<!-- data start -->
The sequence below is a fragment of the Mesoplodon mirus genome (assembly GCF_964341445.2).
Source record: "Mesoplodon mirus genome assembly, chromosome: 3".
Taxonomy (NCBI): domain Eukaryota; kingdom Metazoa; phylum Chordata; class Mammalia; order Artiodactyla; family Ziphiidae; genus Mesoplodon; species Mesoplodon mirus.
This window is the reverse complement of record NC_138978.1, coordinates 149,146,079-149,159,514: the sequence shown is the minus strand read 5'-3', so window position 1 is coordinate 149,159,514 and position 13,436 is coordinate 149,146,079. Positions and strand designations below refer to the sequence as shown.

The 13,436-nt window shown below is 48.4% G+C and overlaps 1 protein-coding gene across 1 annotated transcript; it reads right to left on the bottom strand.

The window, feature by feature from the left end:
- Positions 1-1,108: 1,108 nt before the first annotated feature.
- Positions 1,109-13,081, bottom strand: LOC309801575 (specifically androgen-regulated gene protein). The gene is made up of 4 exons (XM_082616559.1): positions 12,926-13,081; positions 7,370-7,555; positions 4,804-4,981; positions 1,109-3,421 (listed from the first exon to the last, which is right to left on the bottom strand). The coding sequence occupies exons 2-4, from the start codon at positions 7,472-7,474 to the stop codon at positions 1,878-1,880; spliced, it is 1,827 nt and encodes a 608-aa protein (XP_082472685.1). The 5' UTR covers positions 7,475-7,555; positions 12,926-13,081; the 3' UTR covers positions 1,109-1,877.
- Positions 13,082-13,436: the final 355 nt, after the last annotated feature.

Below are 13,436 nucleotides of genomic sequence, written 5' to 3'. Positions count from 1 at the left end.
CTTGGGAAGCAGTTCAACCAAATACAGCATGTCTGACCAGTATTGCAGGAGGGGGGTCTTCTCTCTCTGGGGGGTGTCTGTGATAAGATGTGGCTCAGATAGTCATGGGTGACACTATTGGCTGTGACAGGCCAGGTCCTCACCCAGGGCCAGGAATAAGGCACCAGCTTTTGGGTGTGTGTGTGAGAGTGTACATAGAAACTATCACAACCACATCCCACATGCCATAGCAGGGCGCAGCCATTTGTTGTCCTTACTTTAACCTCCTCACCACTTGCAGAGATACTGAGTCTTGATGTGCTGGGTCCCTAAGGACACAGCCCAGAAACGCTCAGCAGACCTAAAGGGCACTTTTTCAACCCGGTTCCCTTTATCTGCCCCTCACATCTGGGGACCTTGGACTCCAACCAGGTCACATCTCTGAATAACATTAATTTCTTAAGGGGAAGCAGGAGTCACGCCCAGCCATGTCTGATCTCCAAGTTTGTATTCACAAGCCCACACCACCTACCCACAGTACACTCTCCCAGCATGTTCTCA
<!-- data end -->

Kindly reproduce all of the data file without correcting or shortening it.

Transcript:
The sequence below is a fragment of the Mesoplodon mirus genome (assembly GCF_964341445.2).
Source record: "Mesoplodon mirus genome assembly, chromosome: 3".
Taxonomy (NCBI): domain Eukaryota; kingdom Metazoa; phylum Chordata; class Mammalia; order Artiodactyla; family Ziphiidae; genus Mesoplodon; species Mesoplodon mirus.
This window is the reverse complement of record NC_138978.1, coordinates 149,146,079-149,159,514: the sequence shown is the minus strand read 5'-3', so window position 1 is coordinate 149,159,514 and position 13,436 is coordinate 149,146,079. Positions and strand designations below refer to the sequence as shown.

The 13,436-nt window shown below is 48.4% G+C and overlaps 1 protein-coding gene across 1 annotated transcript; it reads right to left on the bottom strand.

The window, feature by feature from the left end:
- Positions 1-1,108: 1,108 nt before the first annotated feature.
- Positions 1,109-13,081, bottom strand: LOC309801575 (specifically androgen-regulated gene protein). The gene is made up of 4 exons (XM_082616559.1): positions 12,926-13,081; positions 7,370-7,555; positions 4,804-4,981; positions 1,109-3,421 (listed from the first exon to the last, which is right to left on the bottom strand). The coding sequence occupies exons 2-4, from the start codon at positions 7,472-7,474 to the stop codon at positions 1,878-1,880; spliced, it is 1,827 nt and encodes a 608-aa protein (XP_082472685.1). The 5' UTR covers positions 7,475-7,555; positions 12,926-13,081; the 3' UTR covers positions 1,109-1,877.
- Positions 13,082-13,436: the final 355 nt, after the last annotated feature.

Below are 13,436 nucleotides of genomic sequence, written 5' to 3'. Positions count from 1 at the left end.
CTTGGGAAGCAGTTCAACCAAATACAGCATGTCTGACCAGTATTGCAGGAGGGGGGTCTTCTCTCTCTGGGGGGTGTCTGTGATAAGATGTGGCTCAGATAGTCATGGGTGACACTATTGGCTGTGACAGGCCAGGTCCTCACCCAGGGCCAGGAATAAGGCACCAGCTTTTGGGTGTGTGTGTGAGAGTGTACATAGAAACTATCACAACCACATCCCACATGCCATAGCAGGGCGCAGCCATTTGTTGTCCTTACTTTAACCTCCTCACCACTTGCAGAGATACTGAGTCTTGATGTGCTGGGTCCCTAAGGACACAGCCCAGAAACGCTCAGCAGACCTAAAGGGCACTTTTTCAACCCGGTTCCCTTTATCTGCCCCTCACATCTGGGGACCTTGGACTCCAACCAGGTCACATCTCTGAATAACATTAATTTCTTAAGGGGAAGCAGGAGTCACGCCCAGCCATGTCTGATCTCCAAGTTTGTATTCACAAGCCCACACCACCTACCCACAGTACACTCTCCCAGCATGTTCTCA